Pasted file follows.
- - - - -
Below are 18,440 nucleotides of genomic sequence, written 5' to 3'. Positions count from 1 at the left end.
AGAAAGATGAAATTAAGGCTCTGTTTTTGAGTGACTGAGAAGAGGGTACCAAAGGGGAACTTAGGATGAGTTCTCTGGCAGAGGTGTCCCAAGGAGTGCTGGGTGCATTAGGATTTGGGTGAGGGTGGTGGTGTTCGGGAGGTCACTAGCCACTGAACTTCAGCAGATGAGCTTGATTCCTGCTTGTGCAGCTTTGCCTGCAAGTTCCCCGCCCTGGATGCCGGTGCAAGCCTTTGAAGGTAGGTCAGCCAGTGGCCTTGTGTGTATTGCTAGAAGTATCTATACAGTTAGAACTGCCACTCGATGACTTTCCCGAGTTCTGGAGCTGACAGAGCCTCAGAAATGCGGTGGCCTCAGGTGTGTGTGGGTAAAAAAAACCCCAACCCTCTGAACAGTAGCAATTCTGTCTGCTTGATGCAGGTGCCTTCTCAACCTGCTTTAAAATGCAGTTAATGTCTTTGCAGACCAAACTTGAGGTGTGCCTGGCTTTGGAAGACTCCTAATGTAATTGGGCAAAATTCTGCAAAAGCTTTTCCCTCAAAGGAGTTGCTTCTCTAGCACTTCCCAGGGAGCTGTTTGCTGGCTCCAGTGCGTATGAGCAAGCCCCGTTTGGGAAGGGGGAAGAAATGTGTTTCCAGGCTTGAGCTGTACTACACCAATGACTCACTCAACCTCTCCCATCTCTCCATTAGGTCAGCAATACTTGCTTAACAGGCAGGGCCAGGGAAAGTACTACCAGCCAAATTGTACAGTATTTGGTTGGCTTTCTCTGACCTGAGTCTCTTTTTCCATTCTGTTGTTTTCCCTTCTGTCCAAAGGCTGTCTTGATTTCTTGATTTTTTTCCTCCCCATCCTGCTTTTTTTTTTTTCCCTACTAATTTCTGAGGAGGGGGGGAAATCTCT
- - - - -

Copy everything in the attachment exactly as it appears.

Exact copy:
Below are 18,440 nucleotides of genomic sequence, written 5' to 3'. Positions count from 1 at the left end.
AGAAAGATGAAATTAAGGCTCTGTTTTTGAGTGACTGAGAAGAGGGTACCAAAGGGGAACTTAGGATGAGTTCTCTGGCAGAGGTGTCCCAAGGAGTGCTGGGTGCATTAGGATTTGGGTGAGGGTGGTGGTGTTCGGGAGGTCACTAGCCACTGAACTTCAGCAGATGAGCTTGATTCCTGCTTGTGCAGCTTTGCCTGCAAGTTCCCCGCCCTGGATGCCGGTGCAAGCCTTTGAAGGTAGGTCAGCCAGTGGCCTTGTGTGTATTGCTAGAAGTATCTATACAGTTAGAACTGCCACTCGATGACTTTCCCGAGTTCTGGAGCTGACAGAGCCTCAGAAATGCGGTGGCCTCAGGTGTGTGTGGGTAAAAAAAACCCCAACCCTCTGAACAGTAGCAATTCTGTCTGCTTGATGCAGGTGCCTTCTCAACCTGCTTTAAAATGCAGTTAATGTCTTTGCAGACCAAACTTGAGGTGTGCCTGGCTTTGGAAGACTCCTAATGTAATTGGGCAAAATTCTGCAAAAGCTTTTCCCTCAAAGGAGTTGCTTCTCTAGCACTTCCCAGGGAGCTGTTTGCTGGCTCCAGTGCGTATGAGCAAGCCCCGTTTGGGAAGGGGGAAGAAATGTGTTTCCAGGCTTGAGCTGTACTACACCAATGACTCACTCAACCTCTCCCATCTCTCCATTAGGTCAGCAATACTTGCTTAACAGGCAGGGCCAGGGAAAGTACTACCAGCCAAATTGTACAGTATTTGGTTGGCTTTCTCTGACCTGAGTCTCTTTTTCCATTCTGTTGTTTTCCCTTCTGTCCAAAGGCTGTCTTGATTTCTTGATTTTTTTCCTCCCCATCCTGCTTTTTTTTTTTTCCCTACTAATTTCTGAGGAGGGGGGGAAATCTCT